Leonard Cohen’s final album ‘You want it Darker’ is brilliant.
It was recorded in his living room because he was too unwell to go anywhere. It seems that, like David Bowie, he saved the best for last, turning the experience of dying into his greatest creative effort.
Then there’s his voice…deeper than ever, summoning sound from the depths of his soul, rasping truths into your ear in a way that makes you feel he’s speaking directly to you.
And although as the title suggests, it is pretty dark, it’s also defiant in a palpably vital way. Leonard is not succumbing, he’s actively welcoming death, “so you want it darker? We kill the flame.”
But the thing about this masterpiece that has fascinated me and provoked some serious thought, are the chorus lyrics in the title track. The meaning of the words, "I'm ready my Lord" are clear enough and caught my attention immediately, I was like ok so he's making his peace with God here but I also noticed Cohen sings some words in another language before that, I didn't understand them, they just seemed important somehow so I looked them up.
It’s actually one word spoken twice, the Hebrew word ‘Hineni’ which translates literally as ‘Here I am’. It is what Moses says to God when he asks him to bring the Israelites out of Egypt. It is what Abraham says to God when God asks him to sacrifice his only son. It denotes a state of absolute readiness to give oneself, it is an offer of absolute availability.
“You want it darker’ is Cohen giving himself to God, expressing his absolute readiness for the end of his life. Hineni. Here I am. I’m ready my Lord.
I found this idea utterly beautiful and deeply moving, this expression of a faith so certain, so great that you can hand yourself over to it absolutely. I felt jealous of it in a way, it's such a passionate, selfless, enormous expression of love, it would be an amazing thing to experience and to possess but I don't believe in God so...
Around the same time I caught Krista Tippett’s On Being Interview with Pádraig Ó Tuama. It’s a rich, compassionate conversation, brimming with wisdom, so much so I’ve listened four times and I’m still not done with it - it’s a perspective altering piece of audio.
During the conversation they briefly touch on Ó Tuama's favourite poem ‘Lost’ by David Wagoner. They only quoted a couple of lines but they were beautiful, powerful lines, so once again I found myself digging about on the internet, searching for more. Here's what I found:
Stand still. The trees ahead and bushes beside you
Are not lost. Wherever you are is called Here,
And you must treat it as a powerful stranger,
Must ask permission to know it and be known.
The forest breathes. Listen. It answers,
I have made this place around you.
If you leave it, you may come back again, saying Here.
No two trees are the same to Raven.
No two branches are the same to Wren.
If what a tree or a bush does is lost on you,
You are surely lost. Stand still. The forest knows
Where you are. You must let it find you.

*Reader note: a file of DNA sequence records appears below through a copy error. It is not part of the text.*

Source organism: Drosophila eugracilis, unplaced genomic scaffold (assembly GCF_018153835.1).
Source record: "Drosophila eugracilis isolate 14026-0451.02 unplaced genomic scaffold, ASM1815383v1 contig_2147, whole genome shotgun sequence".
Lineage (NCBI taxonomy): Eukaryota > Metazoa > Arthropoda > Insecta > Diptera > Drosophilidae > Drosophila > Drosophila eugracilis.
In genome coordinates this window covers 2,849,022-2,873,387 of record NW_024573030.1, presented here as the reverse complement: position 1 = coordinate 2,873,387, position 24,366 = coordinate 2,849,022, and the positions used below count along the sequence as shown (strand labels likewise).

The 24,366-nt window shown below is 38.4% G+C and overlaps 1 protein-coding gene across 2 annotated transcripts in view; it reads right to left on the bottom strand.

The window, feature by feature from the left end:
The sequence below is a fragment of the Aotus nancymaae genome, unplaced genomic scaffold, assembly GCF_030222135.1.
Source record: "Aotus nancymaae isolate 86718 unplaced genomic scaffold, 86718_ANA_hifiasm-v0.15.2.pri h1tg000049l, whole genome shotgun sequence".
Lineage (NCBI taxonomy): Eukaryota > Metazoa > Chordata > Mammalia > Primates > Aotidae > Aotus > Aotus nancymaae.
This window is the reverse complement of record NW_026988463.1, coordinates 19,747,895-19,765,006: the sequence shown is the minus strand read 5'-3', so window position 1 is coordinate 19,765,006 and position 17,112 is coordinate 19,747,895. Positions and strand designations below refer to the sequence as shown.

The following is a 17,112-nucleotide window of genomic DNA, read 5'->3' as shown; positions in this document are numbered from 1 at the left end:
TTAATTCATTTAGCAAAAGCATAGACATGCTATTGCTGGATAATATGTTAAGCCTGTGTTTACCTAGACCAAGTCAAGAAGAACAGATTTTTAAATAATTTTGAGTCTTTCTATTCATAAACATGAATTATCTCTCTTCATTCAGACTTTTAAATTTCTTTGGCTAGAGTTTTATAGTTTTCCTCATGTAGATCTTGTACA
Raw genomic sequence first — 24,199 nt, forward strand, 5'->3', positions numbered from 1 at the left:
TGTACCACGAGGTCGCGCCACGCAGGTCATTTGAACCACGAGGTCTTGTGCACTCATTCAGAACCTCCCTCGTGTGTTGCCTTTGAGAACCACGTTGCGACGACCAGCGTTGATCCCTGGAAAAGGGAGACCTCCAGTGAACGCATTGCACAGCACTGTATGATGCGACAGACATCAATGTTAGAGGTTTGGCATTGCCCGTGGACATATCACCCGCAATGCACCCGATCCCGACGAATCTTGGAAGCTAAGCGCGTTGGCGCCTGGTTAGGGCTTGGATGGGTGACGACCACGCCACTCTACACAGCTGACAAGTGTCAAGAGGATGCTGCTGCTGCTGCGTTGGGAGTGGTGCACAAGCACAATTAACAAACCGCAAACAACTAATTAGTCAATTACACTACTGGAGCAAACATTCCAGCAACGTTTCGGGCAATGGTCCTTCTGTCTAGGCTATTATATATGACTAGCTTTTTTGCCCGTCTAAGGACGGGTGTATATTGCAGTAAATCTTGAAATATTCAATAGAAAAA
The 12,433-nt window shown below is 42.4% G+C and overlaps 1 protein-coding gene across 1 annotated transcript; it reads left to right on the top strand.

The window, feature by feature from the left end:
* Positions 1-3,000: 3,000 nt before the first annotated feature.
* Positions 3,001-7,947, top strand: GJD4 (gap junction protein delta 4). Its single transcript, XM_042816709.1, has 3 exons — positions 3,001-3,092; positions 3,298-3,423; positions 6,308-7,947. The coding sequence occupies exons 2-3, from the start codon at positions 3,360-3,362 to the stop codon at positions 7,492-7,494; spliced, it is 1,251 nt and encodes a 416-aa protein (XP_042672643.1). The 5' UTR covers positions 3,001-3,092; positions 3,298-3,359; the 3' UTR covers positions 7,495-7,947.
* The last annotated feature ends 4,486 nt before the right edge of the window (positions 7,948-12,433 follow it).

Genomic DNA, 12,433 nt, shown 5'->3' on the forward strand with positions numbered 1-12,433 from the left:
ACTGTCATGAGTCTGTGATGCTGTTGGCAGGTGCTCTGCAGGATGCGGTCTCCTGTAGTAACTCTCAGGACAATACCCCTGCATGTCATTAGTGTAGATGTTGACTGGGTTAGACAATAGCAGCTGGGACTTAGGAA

It’s a poem about belonging, about finding your place in the world. Its message is overwhelmingly comforting and reassuring; none of us are truly lost, even when we feel we are because “wherever you are is called Here.’
But in order to be found you have to surrender to that place, the place called Here, the present moment. You must ‘stand still’ ‘listen’ ‘let it find you.” It struck me that this is a form of Hineni, it’s a way of saying “Here I am, I am ready” but instead of making yourself available to God, you’re making yourself open and available to your location in time and space, to circumstance, to the Universe , to whatever life throws at you.
This ritual, the act that the poem is suggesting, is every bit as beautiful and spiritually nourishing as the religious form of Hineni. It still brings you into a state of perfect openness and availability, it’s just that it doesn’t require that you put faith in anyone other than yourself and the moment in which you exist.
Like Cohen's expression of readiness to hand himself to God, it's actively passive. You have to bring yourself into a state readiness, "Here I am, I am ready" but once you've done that, the rest is out of your hands - the forest, the place called here, knows where you are, it hears you and it will find you.
This morning, as I travelled into work, pondering how I might put all of this into words, I put on another episode of On Being, this time a conversation with Richard Rohr. Towards the end of the interview he said something that seemed to me to get to the very heart of this train of thought, “I think the truly human is always experienced in vulnerability…vulnerability transforms you.”
It seems to me to be intrinsically connected to Hineni which, when you think about it, is an ultimate state of vulnerability. A state where the egotistical, desirous-self is put aside in favour of something softer and more yielding, that allows you to be moulded and shaped for the better by the people, experiences and locations you encounter.
Viewed in this way vulnerability isn't weakness, it's a combination of fragility "Here I am" and strength "I am ready" a state where transformation is guaranteed, where we can experience great love, deep relief and a better understanding of what it is to be human and the best thing about it is that you don't have to believe in God to be transformed by it.